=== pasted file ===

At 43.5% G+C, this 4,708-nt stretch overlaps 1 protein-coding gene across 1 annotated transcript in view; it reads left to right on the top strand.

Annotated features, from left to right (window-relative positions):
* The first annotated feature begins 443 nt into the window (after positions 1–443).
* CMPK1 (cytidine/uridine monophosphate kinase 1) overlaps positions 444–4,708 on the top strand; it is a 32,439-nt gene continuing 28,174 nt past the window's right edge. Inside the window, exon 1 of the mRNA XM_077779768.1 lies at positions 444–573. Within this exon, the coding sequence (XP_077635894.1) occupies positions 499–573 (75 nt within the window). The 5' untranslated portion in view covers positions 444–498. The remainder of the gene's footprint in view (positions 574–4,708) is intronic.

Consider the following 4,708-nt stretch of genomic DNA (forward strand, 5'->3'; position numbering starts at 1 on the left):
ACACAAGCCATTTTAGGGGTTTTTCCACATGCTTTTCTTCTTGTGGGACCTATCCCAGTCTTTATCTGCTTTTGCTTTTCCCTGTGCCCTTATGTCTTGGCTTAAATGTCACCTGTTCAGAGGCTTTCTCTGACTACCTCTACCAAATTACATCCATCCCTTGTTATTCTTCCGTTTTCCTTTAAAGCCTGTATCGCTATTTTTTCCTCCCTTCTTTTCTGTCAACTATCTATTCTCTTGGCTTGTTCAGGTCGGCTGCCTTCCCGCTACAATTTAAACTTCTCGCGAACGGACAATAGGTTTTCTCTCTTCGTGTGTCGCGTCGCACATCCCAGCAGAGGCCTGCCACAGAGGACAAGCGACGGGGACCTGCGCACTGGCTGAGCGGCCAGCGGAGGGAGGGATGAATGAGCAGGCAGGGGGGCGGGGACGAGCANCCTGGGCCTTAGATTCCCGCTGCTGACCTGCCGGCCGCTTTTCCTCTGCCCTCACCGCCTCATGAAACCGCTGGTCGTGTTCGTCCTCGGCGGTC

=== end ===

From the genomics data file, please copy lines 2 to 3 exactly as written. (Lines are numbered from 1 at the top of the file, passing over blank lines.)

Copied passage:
Annotated features, from left to right (window-relative positions):
* The first annotated feature begins 443 nt into the window (after positions 1–443).